Here at StyleBlueprint, we love planning road trips and vacations around where we’re going to eat, creating what I like to call “eat-ineraries” — but we’re certainly not the only ones passionate about unique culinary experiences around the South. To help guide travelers, many tourism bureaus and private organizations organize lists of destinations known as “culinary trails” that highlight spots offering regional cuisine and specialty foods. Check out this list of mouthwatering trails around the South, organized by state!
The Southern Foodways Alliance is an organization based in Oxford, MS. It seeks to preserve the culture of Southern food by examining its history, honoring the pioneers that created the cuisine, and recognizing the modern-day cooks who continue to advance it. They have spent more than a decade developing their Southern Barbecue Trail, mapping out some of the region’s greatest purveyors of smoked meats.
While you might think of tamales as a Mexican or Texan specialty, Mississippi has a strong tamale culture. The Southern Foodway Alliance created a guide to some of the best tamale joints in the state, mapped out as the Hot Tamale Trail. Stretching across the Delta from Tunica to Vicksburg, the Hot Tamale Trail makes many stops along the way, including at the annual Hot Tamale Contest in Greenville.
You’d think North Carolina and South Carolina would share some stylistic similarities in their barbecue. Still, even within each state, there are stark and definable divisions between pitmaster and diner preferences. The North Carolina Barbecue Society (NCBS) Historic Barbecue Trail showcases the best of the best in both the western and eastern regions.
East of I-95 is where pigs are smoked intact and mopped with that vinegar and pepper baste mentioned earlier. West is where the style is referred to as “Piedmont BBQ” or “Lexington-style,” after the town that is best known for pork shoulder served with a sauce or “dip” made from vinegar, tomatoes, and red pepper flakes. That dip also adds color and flavor to a unique side dish called “red slaw,” traditionally served with chopped or pulled pork and crispy hushpuppies.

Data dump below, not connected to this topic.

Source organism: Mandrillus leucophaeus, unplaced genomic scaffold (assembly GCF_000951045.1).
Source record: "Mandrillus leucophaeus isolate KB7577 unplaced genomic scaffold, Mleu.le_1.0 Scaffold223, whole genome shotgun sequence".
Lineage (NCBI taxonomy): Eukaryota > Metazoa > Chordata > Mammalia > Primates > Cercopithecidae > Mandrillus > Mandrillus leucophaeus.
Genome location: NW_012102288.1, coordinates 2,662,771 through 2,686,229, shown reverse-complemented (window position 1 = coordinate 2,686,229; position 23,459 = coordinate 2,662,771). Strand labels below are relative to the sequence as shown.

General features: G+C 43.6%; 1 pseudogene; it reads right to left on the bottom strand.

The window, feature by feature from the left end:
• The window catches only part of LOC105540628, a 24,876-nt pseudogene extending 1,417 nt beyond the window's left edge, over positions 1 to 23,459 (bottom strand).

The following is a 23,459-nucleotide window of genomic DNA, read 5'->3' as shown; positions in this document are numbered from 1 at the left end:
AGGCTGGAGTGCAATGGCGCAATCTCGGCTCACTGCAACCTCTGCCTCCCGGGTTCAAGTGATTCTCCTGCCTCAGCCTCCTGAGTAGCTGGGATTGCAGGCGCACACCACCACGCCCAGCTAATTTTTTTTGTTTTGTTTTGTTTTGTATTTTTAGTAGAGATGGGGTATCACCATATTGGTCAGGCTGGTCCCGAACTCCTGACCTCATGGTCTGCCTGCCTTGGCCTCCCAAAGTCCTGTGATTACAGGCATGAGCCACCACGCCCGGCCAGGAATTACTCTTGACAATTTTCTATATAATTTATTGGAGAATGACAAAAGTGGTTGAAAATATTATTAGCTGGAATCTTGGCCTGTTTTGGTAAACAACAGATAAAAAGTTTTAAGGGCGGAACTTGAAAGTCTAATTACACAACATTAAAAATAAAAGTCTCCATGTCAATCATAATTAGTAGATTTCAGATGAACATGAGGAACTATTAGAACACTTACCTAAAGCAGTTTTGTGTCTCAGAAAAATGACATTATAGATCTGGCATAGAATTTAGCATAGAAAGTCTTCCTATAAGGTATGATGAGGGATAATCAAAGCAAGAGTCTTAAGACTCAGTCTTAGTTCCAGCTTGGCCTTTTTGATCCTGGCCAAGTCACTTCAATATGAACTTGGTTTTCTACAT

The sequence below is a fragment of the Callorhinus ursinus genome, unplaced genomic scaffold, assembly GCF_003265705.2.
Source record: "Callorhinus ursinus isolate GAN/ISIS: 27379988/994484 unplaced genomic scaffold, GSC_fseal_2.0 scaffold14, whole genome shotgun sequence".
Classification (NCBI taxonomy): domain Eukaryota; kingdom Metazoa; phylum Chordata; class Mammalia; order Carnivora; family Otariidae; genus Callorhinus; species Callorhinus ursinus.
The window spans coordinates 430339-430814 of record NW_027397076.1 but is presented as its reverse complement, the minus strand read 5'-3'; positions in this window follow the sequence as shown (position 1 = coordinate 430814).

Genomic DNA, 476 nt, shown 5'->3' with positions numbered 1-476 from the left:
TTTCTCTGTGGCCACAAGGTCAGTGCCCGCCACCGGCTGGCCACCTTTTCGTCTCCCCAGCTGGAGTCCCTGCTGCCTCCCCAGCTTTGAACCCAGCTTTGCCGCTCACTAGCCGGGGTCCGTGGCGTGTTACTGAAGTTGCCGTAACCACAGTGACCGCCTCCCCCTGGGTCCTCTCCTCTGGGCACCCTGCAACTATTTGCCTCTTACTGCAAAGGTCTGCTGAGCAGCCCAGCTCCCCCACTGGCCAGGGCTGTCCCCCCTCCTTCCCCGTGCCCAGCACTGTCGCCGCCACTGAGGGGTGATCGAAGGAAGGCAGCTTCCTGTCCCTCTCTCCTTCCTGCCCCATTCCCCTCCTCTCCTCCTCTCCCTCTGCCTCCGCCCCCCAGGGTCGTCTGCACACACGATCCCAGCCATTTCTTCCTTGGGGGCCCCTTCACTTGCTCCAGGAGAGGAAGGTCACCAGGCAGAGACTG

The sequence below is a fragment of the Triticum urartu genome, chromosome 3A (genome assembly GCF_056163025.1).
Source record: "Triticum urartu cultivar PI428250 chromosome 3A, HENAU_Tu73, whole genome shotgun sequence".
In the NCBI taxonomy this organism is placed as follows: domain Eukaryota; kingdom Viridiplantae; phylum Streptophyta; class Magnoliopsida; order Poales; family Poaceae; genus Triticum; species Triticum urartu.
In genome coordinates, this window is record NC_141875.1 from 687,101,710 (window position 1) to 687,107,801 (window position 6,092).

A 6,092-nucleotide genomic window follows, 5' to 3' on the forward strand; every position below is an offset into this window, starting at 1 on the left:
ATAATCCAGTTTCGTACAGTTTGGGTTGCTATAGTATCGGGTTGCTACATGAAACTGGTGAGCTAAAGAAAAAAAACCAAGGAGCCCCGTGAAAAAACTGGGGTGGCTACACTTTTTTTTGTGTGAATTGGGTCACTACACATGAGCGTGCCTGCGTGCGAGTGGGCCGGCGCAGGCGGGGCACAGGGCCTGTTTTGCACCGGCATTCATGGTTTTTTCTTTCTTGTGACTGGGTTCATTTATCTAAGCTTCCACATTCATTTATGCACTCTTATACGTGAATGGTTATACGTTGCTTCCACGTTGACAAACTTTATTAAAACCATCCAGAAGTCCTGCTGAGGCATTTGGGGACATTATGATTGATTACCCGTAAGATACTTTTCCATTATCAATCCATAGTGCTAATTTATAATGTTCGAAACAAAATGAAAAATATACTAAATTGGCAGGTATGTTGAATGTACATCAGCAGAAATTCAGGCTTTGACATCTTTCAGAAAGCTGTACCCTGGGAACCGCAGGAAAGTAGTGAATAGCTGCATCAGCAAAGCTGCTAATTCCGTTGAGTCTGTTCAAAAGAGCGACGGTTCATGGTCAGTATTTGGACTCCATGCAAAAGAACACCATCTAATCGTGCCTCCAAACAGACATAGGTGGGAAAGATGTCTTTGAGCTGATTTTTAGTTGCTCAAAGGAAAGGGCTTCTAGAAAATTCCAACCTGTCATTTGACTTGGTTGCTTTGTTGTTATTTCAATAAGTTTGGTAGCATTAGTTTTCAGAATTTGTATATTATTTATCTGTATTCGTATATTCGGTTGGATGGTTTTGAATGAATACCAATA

On to something sweet, Surry County in North Carolina loves to introduce visitors to their unique dessert that is only found in local towns around the Yadkin Valley, like Mt. Airy and Elkin. They call it “sonker,” a baked dish of sweetened fruit covered by an unshaped dough crust that sure looks, sounds, and tastes a lot like cobbler. But don’t call it cobbler in Surry County! You can follow the Sonker Trail to discover eight spots to try this delicious dessert and decide whether it’s a cobbler. (Which it is. Just don’t tell them I said so.)
Even though North Carolina is about one-and-a-half times larger than South Carolina, the Palmetto State has managed to separate itself into four distinct barbecue styles. They are described and delineated on the SC Barbecue Trail. This trail is a family travel blog project out of Mt. Pleasant as they sought out some of the best barbecues in the state. Let Heather and Jim Roller be your guides as you discover the “Pee Dee” style of the northwest corner of the state that is probably closer to East Carolina with whole hogs flavored with peppery vinegar hot sauce.